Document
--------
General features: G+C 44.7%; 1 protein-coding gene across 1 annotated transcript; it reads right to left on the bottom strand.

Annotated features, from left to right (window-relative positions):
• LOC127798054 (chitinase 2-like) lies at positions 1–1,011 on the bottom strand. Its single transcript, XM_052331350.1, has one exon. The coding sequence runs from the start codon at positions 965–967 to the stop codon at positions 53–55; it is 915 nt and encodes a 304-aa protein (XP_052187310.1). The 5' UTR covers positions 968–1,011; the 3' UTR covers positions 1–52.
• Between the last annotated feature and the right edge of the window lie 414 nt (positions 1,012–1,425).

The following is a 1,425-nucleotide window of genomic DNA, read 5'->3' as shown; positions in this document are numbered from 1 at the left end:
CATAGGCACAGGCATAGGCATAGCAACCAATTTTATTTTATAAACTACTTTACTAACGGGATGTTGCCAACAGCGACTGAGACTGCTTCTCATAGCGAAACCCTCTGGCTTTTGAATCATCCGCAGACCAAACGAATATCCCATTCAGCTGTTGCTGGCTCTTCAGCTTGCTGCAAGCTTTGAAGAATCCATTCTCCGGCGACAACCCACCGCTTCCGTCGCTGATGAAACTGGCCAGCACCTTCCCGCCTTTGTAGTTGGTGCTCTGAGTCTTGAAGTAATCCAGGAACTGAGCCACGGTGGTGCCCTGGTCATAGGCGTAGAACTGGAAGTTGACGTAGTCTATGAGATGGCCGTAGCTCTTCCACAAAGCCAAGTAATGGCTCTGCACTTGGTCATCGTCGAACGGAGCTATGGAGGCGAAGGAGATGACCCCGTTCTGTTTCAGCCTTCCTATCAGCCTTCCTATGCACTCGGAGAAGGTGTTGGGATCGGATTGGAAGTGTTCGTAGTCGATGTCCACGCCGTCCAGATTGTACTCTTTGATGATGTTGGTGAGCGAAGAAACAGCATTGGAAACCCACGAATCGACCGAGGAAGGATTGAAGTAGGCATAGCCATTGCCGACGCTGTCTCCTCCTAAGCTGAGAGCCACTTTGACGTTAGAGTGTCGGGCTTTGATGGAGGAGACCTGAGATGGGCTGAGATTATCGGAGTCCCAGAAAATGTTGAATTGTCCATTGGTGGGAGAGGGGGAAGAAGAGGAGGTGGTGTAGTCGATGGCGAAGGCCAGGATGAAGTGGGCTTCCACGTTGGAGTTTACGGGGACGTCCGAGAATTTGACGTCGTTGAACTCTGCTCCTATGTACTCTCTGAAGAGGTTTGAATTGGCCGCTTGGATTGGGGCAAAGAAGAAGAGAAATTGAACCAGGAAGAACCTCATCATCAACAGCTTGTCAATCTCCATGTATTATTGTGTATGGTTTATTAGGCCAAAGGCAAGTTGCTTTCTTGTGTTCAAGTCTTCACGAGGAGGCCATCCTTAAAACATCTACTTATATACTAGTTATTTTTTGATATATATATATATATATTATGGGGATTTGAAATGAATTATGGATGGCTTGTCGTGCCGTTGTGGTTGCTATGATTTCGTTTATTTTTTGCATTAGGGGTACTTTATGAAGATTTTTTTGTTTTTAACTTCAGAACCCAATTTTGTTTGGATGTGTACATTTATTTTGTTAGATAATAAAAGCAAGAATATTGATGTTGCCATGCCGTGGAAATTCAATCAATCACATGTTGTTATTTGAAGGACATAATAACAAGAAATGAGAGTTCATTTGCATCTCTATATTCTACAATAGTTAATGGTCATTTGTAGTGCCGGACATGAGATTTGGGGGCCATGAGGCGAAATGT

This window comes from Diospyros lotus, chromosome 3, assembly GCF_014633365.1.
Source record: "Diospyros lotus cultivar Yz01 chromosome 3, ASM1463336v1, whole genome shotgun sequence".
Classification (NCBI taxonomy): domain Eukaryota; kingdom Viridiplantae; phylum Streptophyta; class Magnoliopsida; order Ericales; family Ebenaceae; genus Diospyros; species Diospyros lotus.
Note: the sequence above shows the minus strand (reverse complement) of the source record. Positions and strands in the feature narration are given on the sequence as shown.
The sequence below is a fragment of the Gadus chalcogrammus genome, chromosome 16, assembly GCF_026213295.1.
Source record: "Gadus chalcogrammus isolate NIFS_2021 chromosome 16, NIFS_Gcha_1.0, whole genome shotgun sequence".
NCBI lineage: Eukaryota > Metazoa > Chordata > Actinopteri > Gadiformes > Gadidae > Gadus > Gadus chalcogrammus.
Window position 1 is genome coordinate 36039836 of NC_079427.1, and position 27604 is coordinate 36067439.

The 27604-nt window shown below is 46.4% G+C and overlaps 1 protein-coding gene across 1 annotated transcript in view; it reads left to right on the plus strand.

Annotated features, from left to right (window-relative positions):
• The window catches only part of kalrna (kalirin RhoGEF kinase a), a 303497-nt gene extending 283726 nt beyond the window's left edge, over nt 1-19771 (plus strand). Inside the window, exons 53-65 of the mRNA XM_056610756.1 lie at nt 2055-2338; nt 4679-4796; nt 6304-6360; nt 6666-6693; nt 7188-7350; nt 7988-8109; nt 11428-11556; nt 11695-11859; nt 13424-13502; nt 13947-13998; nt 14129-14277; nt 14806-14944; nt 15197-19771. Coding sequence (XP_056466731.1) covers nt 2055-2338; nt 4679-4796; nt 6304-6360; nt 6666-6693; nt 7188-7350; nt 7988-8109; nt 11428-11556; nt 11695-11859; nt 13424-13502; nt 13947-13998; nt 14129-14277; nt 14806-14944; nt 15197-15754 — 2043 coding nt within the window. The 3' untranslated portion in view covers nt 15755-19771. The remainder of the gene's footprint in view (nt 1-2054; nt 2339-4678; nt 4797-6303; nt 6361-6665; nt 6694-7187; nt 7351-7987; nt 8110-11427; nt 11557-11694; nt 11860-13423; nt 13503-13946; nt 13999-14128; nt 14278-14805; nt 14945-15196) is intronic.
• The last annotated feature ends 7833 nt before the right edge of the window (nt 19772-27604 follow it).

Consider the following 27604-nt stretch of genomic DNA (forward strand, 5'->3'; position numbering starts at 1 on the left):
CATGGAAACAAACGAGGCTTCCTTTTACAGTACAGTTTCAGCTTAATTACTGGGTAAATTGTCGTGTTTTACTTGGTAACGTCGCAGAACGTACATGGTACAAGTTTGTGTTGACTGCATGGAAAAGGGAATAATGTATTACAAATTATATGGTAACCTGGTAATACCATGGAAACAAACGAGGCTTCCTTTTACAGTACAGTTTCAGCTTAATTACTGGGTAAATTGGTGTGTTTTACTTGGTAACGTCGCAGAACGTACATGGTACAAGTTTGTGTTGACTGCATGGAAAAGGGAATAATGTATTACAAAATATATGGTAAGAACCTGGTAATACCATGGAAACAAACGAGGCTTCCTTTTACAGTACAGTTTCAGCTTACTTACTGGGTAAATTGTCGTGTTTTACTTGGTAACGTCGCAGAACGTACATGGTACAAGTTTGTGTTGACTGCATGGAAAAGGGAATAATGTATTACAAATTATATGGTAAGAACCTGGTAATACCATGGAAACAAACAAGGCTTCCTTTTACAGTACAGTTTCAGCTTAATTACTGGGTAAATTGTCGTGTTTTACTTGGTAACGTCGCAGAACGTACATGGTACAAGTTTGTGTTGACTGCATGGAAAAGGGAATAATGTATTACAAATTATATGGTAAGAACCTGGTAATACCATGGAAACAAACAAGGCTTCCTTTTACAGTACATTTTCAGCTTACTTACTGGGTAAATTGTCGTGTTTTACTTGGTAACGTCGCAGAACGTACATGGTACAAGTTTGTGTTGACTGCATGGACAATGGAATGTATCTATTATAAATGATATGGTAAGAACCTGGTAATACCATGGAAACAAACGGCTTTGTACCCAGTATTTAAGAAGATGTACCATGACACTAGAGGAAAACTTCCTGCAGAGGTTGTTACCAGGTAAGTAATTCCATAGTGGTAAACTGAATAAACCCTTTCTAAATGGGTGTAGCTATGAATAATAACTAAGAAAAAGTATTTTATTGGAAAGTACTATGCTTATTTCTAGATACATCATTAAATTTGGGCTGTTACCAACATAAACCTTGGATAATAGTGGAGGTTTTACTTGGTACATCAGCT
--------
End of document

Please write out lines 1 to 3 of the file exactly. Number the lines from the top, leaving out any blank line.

General features: G+C 44.7%; 1 protein-coding gene across 1 annotated transcript; it reads right to left on the bottom strand.

Annotated features, from left to right (window-relative positions):
• LOC127798054 (chitinase 2-like) lies at positions 1–1,011 on the bottom strand. Its single transcript, XM_052331350.1, has one exon. The coding sequence runs from the start codon at positions 965–967 to the stop codon at positions 53–55; it is 915 nt and encodes a 304-aa protein (XP_052187310.1). The 5' UTR covers positions 968–1,011; the 3' UTR covers positions 1–52.